Correlation between brain/plasma ratios and efficacy in neuropathic pain models of selective metabotropic glutamate receptor 1 antagonists.
ABSTRACT We have discovered a novel, potent, and selective triazafluorenone series of metabotropic glutamate receptor 1 (mGluR1) antagonists with efficacy in various rat pain models. Pharmacokinetic and pharmacodynamic profiles of these triazafluorenone analogs revealed that brain/plasma ratios of these mGluR1 antagonists were important to achieve efficacy in neuropathic pain models. This correlation could be used to guide our in vivo SAR (structure-activity relationship) modification. For example, compound 4a has a brain/plasma ratio of 0.34, demonstrating only moderate efficacy in neuropathic pain models. On the other hand, antagonist 4b with a brain/plasma ratio of 2.70 was fully efficacious in neuropathic pain models.
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ABSTRACT: A 3D- QSAR model os Comparative Molecular Field Analysib (CoMFA) of 45 quinoline derivatives as metaborropic glutamate receptor subtype 1 (mGluR1) inhibitors wew investigated. The CoMFA analysis provided a model with q(2) value of 0.827 and r(2) value of 0.990, in which q(2) value of 0.827 and an r(2) value of 0.990, in which the good correlation between the inhibitory activities and the steric and electrostatic molecular field around the analoques was observed. The predictive ability of the models was validated using the set of 12 compounds that were not included in the training set of 33 compounds. These results provided further understanding of the relationship between the structural features of quinolone derivatives and its activities, which should be applicable to design and find new potential mGluR1 inhibitors.Chemical Biology & Drug Design 01/2008; 70(6):511-9. · 2.47 Impact Factor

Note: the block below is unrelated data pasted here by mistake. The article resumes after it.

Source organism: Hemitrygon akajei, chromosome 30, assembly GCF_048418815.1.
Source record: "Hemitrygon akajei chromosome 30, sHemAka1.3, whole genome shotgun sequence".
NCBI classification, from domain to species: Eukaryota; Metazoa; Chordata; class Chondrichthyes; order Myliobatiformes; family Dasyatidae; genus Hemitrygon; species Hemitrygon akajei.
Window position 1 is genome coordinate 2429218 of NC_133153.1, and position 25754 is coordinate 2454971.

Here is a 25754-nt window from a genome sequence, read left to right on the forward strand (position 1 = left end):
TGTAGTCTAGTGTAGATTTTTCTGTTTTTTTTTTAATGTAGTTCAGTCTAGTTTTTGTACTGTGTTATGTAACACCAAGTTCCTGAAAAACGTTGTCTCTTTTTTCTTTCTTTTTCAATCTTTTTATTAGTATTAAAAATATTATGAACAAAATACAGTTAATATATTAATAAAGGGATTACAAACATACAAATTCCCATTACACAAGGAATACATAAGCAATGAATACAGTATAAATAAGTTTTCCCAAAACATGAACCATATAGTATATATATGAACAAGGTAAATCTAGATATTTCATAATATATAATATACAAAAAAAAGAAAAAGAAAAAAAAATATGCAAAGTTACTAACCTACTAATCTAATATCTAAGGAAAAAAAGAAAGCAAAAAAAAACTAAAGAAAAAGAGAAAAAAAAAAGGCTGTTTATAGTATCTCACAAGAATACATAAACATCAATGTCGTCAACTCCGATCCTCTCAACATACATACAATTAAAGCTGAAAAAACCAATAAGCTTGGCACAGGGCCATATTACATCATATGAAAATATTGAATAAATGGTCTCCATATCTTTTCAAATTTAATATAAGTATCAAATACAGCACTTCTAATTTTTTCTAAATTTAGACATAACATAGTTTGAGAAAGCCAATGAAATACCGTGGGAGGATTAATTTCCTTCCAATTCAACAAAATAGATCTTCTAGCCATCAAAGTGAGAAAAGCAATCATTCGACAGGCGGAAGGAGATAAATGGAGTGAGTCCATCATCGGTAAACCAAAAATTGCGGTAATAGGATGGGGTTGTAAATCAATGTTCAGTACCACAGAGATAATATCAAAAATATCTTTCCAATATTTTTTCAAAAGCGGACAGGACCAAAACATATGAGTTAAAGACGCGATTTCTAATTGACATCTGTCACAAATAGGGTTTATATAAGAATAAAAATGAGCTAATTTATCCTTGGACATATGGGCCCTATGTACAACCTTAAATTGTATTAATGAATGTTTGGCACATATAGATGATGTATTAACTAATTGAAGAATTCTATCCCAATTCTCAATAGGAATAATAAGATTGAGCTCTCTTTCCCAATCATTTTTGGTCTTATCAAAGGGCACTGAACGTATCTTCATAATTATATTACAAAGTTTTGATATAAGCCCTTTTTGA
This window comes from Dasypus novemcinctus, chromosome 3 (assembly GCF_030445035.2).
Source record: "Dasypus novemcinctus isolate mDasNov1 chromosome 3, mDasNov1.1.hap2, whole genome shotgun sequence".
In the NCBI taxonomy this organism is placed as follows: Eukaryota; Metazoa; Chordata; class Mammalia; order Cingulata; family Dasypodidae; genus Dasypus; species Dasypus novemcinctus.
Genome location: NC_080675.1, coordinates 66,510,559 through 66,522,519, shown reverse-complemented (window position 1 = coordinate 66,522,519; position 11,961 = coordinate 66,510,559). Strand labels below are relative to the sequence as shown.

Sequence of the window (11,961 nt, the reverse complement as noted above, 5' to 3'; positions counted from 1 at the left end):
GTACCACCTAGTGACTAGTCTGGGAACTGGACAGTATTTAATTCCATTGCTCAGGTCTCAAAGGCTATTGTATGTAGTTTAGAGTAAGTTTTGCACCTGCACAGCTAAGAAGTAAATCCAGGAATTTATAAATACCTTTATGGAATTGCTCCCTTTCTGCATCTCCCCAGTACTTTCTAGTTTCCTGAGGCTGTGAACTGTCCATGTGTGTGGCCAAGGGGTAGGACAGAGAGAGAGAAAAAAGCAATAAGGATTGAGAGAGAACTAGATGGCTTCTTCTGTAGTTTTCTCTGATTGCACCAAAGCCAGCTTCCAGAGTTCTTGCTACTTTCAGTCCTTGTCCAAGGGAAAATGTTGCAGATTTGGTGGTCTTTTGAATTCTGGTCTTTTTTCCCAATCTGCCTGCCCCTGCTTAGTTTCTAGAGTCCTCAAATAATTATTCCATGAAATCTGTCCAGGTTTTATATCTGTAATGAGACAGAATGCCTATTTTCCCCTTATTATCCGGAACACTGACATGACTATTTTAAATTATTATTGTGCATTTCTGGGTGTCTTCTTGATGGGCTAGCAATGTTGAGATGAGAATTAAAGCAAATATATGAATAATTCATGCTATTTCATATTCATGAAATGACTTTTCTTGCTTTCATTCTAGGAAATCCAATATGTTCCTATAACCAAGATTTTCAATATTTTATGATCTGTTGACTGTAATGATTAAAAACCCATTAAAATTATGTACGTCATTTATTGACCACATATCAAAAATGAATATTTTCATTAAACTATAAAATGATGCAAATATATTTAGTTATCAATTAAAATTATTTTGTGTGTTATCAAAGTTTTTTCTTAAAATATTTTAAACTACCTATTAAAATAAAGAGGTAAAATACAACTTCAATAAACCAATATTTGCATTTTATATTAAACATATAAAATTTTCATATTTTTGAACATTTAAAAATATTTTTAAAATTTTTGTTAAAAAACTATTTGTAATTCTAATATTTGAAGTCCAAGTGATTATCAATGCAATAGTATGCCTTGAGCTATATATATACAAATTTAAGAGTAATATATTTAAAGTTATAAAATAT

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ABSTRACT: This Review summarizes the medicinal chemistry found in publications on both orthosteric and allosteric modulators of the metabotropic glutamate receptor 1 (mGlu(1)) from 2005 to the present. The time period covered by the scope of this current review has been particularly rich in mGlu(1)-related publications with numbers quadrupling when compared to the preceding five year period of 2000-2005. Publications in the field peaked in 2007 with over 35 articles appearing in the peer reviewed literature in the course of that year. Given that glutamate is one of the primary excitatory neurotransmitters in the mammalian central nervous system (CNS), it is unsurprising that it acts upon several receptors that are considered to be of potential therapeutic interest for many indications. Orthosteric and allosteric modulation of the receptor is possible, with a logical extrapolation to the chemotypes used for each strategy. The last five years of publications have yielded many mGlu(1) selective antagonist chemotypyes, most of which have shown efficacy in pain in vivo models. However, the primary impact of these compounds has been to highlight the mechanistic safety risks of mGlu(1) antagonism, independent of chemotype. As a review in medicinal chemistry, the primary focus of this paper will be on the design and, to a lesser degree, synthetic strategies for the delivery of subtype selective, CNS penetrant, druglike compounds through a "medchem" program, targeting modulators of the mGlu(1) receptor.ACS Chemical Neuroscience 08/2011; 2(8):394-401. · 3.87 Impact Factor
- Journal of Heterocyclic Chemistry 05/2009; 46(3):459 - 464. · 1.22 Impact Factor